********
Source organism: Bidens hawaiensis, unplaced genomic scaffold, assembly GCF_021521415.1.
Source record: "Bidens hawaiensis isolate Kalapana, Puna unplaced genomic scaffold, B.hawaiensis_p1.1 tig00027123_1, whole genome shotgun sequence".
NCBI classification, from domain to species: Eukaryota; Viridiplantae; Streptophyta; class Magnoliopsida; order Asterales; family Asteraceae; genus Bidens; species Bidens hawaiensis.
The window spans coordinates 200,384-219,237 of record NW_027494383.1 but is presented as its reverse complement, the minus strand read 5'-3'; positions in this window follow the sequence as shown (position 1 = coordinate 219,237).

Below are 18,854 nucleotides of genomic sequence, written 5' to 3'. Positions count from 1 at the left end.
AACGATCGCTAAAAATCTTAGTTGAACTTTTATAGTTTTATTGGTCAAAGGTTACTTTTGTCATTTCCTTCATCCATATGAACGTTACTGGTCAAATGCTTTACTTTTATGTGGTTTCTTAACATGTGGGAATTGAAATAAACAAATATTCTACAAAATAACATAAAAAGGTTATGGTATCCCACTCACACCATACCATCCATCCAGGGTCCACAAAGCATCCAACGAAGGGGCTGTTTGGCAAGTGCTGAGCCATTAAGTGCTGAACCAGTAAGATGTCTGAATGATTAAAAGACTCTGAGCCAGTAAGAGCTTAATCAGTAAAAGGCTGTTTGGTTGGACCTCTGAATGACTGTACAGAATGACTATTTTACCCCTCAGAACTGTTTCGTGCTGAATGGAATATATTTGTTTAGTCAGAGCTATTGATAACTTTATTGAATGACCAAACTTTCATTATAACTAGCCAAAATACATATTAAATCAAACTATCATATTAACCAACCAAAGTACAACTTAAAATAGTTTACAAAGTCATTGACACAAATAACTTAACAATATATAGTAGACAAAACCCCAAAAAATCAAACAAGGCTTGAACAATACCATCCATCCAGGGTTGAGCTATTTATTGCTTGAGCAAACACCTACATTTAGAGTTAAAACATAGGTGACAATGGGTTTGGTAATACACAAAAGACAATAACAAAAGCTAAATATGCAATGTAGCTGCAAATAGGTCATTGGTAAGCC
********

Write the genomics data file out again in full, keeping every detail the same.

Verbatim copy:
Source organism: Bidens hawaiensis, unplaced genomic scaffold, assembly GCF_021521415.1.
Source record: "Bidens hawaiensis isolate Kalapana, Puna unplaced genomic scaffold, B.hawaiensis_p1.1 tig00027123_1, whole genome shotgun sequence".
NCBI classification, from domain to species: Eukaryota; Viridiplantae; Streptophyta; class Magnoliopsida; order Asterales; family Asteraceae; genus Bidens; species Bidens hawaiensis.
The window spans coordinates 200,384-219,237 of record NW_027494383.1 but is presented as its reverse complement, the minus strand read 5'-3'; positions in this window follow the sequence as shown (position 1 = coordinate 219,237).

Below are 18,854 nucleotides of genomic sequence, written 5' to 3'. Positions count from 1 at the left end.
AACGATCGCTAAAAATCTTAGTTGAACTTTTATAGTTTTATTGGTCAAAGGTTACTTTTGTCATTTCCTTCATCCATATGAACGTTACTGGTCAAATGCTTTACTTTTATGTGGTTTCTTAACATGTGGGAATTGAAATAAACAAATATTCTACAAAATAACATAAAAAGGTTATGGTATCCCACTCACACCATACCATCCATCCAGGGTCCACAAAGCATCCAACGAAGGGGCTGTTTGGCAAGTGCTGAGCCATTAAGTGCTGAACCAGTAAGATGTCTGAATGATTAAAAGACTCTGAGCCAGTAAGAGCTTAATCAGTAAAAGGCTGTTTGGTTGGACCTCTGAATGACTGTACAGAATGACTATTTTACCCCTCAGAACTGTTTCGTGCTGAATGGAATATATTTGTTTAGTCAGAGCTATTGATAACTTTATTGAATGACCAAACTTTCATTATAACTAGCCAAAATACATATTAAATCAAACTATCATATTAACCAACCAAAGTACAACTTAAAATAGTTTACAAAGTCATTGACACAAATAACTTAACAATATATAGTAGACAAAACCCCAAAAAATCAAACAAGGCTTGAACAATACCATCCATCCAGGGTTGAGCTATTTATTGCTTGAGCAAACACCTACATTTAGAGTTAAAACATAGGTGACAATGGGTTTGGTAATACACAAAAGACAATAACAAAAGCTAAATATGCAATGTAGCTGCAAATAGGTCATTGGTAAGCC